Thursday, September 23, 1999

The Aegean Sea

4:30 AM. As I write this I'm sitting at the very back of the ship in a deck chair with my feet on the railing. I'm as close to the water as you can get. the moon is behind me; it's turned a milky vanilla color as it sulks behind the island of Crete. I can't see much beyond the ship lights yet. The propeller that hurls us forward leaves a wake of white foam that feeds out into the darkness. I wish we were going the other way so I could see the sun rise from here. (The other side of the ship is extremely windy--here I am protected by canvases stretched strategically pver the side rails.) I have a walkman with me and I'm scanning local stations. Most radio Greek music sounds similar to Latin music--subtract the trumpets and add a dash of Middle Eastern flavor. I can smell breakfast cooking in the galley behind me in preparation for the 6:00 am buffet. We are due to arrive in Crete in two and a half hours. Bacon smells waft from the galley. In the distance faint lights stretch out in a thin line on the Southern horizon. My finger slides over the radio dial and suddenly I'm hearing Psycho Killer by the Talking Heads. My solitude is violated by noisy cleaning crew members running around, straightening deck chairs. Time to relocate . . .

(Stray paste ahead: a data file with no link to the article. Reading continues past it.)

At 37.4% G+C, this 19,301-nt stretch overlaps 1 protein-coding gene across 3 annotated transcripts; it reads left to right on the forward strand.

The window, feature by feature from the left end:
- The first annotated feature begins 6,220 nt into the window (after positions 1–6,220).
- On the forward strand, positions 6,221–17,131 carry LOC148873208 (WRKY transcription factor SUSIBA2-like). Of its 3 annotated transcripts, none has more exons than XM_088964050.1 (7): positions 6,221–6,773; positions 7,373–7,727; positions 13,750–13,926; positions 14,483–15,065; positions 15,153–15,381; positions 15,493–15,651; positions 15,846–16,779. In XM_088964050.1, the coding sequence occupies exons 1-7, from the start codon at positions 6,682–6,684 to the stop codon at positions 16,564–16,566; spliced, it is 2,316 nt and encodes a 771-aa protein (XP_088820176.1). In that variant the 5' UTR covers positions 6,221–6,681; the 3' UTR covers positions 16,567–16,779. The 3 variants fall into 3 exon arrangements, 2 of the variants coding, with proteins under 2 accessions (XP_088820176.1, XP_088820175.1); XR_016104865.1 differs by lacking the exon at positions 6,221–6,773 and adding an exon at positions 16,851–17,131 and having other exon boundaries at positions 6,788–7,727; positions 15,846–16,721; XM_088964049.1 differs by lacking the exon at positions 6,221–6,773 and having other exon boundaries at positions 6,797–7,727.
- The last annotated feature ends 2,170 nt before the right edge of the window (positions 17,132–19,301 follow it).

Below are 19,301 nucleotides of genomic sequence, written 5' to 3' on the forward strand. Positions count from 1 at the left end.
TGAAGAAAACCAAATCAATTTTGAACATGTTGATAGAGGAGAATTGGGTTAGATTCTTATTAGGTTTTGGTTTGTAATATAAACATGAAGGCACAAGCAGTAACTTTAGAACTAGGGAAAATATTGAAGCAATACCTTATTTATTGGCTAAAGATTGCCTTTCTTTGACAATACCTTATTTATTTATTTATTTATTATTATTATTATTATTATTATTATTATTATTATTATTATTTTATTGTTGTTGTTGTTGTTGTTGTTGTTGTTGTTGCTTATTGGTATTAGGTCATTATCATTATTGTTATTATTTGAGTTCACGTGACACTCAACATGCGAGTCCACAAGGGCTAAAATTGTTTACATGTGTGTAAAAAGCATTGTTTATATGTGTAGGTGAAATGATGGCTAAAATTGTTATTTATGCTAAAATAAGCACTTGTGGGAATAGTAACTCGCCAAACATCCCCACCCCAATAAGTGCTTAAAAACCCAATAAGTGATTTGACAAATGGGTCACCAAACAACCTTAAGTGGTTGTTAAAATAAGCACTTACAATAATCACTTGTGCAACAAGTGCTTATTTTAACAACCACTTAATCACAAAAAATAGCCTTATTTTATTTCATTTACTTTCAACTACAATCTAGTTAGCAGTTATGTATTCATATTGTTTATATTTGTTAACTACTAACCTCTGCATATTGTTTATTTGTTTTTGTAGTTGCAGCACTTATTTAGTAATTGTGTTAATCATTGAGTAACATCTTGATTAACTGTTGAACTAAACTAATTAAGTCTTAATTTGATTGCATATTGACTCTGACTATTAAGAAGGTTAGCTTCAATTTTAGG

We are approaching Crete, the home of King Minos and his great palace of Knossos. I read about this place as a child, and I'm thrilled be be seeing it now. From what I've read, there's no way Theseus could have come from Athens to see King Minos. The Greeks didn't even exist yet as a people during the heyday of Minos. I can't remember the dates for Knossos right now but I want to say about 2,500 B.C. That predates the Trojan War by more than a thousand years. The lights of Heraklion burn brighter and more distinctly. Soon the lights grow into buildings and ships, distinguishable only by the outline of their lights. Breakfast time. I chatted with some of the women and talked excitedly about going to Knossos. I mentioned Theseus, Aegeas, Ariadne, and Minos. "My," she said condescendingly. "You obviously remember the names." I took that to mean she tought I was showing off. When the time came to disembark I was first on the bus.